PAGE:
ECRI Update – Exposure hazards from radiation therapy and CT

ECRI Update

ECRI Institute and the Health Care Improvement Foundation have released the results of a Philadelphia-area regional collaborative to reduce patient risks associated with excessive radiation from CT scans. ECRI Institute has ranked exposure hazards from radiation therapy and CT among its published list of Top 10 Technology Hazards for the past five years and has a strong interest in helping healthcare organizations focus on these pressing patient safety issues.

The overarching goals of the program were to make diagnostic CT scan radiation doses as low as reasonably achievable and encourage the participating facilities to actively record and monitor. “We were pleased to see marked improvement by participating facilities in a number of significant areas including tracking radiation dose for each study, having action plans for managing excessive CT radiation dose, reducing repeat imaging studies, and increasing leadership engagement and support,” said program manager Patricia Neumann, a senior patient safety analyst at ECRI Institute.

Nearly 20 hospitals and imaging centers in the Philadelphia area participated in the one-year Partnership for Patient Care program launched by the Health Care Improvement Foundation and led by ECRI Institute from July 2011 to June 2012. The final report provides an overview of the program and improvement results.

“The collaborative process was quite eye-opening. So often we look outside of our field for solutions to our issues. ECRI Institute encouraged us to look inside at our actual practice. Once we did, the dose improvements kept coming. Actual dose reductions of 47 percent were achieved,” said Gerald Bedard, senior director of diagnostic imaging, Grand View Hospital.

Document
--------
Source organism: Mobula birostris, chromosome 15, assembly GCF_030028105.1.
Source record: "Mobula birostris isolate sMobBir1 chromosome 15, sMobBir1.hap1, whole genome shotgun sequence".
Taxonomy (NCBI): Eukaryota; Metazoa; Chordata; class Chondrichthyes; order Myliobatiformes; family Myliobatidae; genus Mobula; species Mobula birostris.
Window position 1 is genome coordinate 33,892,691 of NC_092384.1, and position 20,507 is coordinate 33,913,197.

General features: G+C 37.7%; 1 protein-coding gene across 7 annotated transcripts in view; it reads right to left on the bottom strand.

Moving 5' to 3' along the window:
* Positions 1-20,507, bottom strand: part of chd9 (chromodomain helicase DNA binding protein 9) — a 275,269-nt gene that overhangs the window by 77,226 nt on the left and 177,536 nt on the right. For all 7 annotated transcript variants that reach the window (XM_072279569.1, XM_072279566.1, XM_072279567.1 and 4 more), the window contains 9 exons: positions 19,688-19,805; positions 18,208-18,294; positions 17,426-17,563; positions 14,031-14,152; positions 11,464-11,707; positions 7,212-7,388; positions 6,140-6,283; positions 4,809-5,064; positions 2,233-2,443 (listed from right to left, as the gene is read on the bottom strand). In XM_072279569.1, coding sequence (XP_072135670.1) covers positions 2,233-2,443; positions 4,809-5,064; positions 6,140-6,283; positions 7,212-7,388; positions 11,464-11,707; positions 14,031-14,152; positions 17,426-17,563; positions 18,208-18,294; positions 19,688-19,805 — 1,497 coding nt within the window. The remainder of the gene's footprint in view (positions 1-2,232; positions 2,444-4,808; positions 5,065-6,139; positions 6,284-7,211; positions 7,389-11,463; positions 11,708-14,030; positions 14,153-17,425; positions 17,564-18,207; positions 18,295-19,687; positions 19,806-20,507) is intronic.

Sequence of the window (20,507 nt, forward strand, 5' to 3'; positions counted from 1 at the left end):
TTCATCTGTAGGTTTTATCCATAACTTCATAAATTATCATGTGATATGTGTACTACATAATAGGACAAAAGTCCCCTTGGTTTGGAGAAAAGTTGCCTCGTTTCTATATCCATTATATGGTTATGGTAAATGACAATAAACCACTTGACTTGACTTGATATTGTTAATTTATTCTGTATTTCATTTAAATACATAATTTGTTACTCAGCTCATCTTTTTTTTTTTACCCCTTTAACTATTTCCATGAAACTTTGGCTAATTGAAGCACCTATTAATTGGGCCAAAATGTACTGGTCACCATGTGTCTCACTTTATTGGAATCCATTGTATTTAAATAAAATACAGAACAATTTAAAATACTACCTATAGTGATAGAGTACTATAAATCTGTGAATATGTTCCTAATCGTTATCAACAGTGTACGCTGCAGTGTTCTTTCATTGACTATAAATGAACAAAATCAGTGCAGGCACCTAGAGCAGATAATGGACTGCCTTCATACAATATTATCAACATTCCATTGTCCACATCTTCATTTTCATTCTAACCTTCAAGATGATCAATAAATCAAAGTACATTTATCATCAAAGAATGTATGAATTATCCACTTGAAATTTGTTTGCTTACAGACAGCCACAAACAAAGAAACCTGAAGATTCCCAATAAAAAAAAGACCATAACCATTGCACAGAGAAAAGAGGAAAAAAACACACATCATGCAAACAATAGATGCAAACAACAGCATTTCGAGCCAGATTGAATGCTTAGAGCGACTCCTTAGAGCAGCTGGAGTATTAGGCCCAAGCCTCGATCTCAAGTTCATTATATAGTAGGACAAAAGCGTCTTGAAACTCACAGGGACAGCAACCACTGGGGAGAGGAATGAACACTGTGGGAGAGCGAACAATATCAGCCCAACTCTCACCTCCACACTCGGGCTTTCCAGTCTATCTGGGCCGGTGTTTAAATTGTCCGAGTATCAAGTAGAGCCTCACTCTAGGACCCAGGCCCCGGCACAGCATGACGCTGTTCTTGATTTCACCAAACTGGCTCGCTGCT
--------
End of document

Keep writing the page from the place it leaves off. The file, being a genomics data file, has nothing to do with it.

“The Chester County Hospital CT team worked in conjunction with the ECRI Institute collaborative to improve patient safety and reduce CT radiation dose across all radiology sites,” said Steven Borislow, MD, depart-ment of radiology, The Chester County Hospital and Health System. “Our CT team implemented strategies that were defined in the action goals of the program. We are proud of the accomplishments that we have achieved through this collaboration and we will continue to strive to perform CT scans at radiation doses that are as low as reasonably achievable.”

Participating facilities took a confidential survey to assess CT scanning services at the start of the program and again at the end to assess improvement. Some of the most notable improvements include the following:

  • 87 percent improvement in tracking of CT radiation doses for each study
  • 64 percent improvement in having an action plan in place for managing excessive CT radiation when it occurs
  • 55 percent improvement in auditing of CT doses

“These statistics are significant because CT radiation dose can result in unnecessarily high exposures, placing patients at increased risk of cancer and other conditions. These facilities are taking important steps to reduce the risks for their patients,” said Jason Launders, ECRI Institute’s director of operations and one of the medical imaging advisors for the program.

The program included reporting of CT radiation dose data, educational seminars, assistance in implementing action goals, and participation in the collaborative website.